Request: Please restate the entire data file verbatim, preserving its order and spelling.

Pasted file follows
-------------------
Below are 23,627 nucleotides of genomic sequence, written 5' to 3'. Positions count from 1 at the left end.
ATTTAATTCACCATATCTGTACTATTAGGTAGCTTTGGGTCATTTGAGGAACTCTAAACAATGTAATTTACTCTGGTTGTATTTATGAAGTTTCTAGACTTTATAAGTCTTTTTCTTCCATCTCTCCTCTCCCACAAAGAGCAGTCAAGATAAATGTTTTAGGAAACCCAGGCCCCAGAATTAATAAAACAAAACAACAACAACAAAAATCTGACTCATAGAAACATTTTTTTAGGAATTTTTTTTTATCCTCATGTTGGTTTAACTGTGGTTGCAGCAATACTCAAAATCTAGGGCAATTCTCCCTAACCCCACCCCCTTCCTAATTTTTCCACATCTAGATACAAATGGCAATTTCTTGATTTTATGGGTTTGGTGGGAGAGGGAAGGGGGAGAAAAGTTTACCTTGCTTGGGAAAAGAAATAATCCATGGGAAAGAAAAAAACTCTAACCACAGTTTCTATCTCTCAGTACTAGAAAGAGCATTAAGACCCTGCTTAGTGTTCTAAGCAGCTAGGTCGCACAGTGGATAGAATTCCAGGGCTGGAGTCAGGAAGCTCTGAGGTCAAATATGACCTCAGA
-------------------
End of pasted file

Below are 23,627 nucleotides of genomic sequence, written 5' to 3'. Positions count from 1 at the left end.
ATTTAATTCACCATATCTGTACTATTAGGTAGCTTTGGGTCATTTGAGGAACTCTAAACAATGTAATTTACTCTGGTTGTATTTATGAAGTTTCTAGACTTTATAAGTCTTTTTCTTCCATCTCTCCTCTCCCACAAAGAGCAGTCAAGATAAATGTTTTAGGAAACCCAGGCCCCAGAATTAATAAAACAAAACAACAACAACAAAAATCTGACTCATAGAAACATTTTTTTAGGAATTTTTTTTTATCCTCATGTTGGTTTAACTGTGGTTGCAGCAATACTCAAAATCTAGGGCAATTCTCCCTAACCCCACCCCCTTCCTAATTTTTCCACATCTAGATACAAATGGCAATTTCTTGATTTTATGGGTTTGGTGGGAGAGGGAAGGGGGAGAAAAGTTTACCTTGCTTGGGAAAAGAAATAATCCATGGGAAAGAAAAAAACTCTAACCACAGTTTCTATCTCTCAGTACTAGAAAGAGCATTAAGACCCTGCTTAGTGTTCTAAGCAGCTAGGTCGCACAGTGGATAGAATTCCAGGGCTGGAGTCAGGAAGCTCTGAGGTCAAATATGACCTCAGA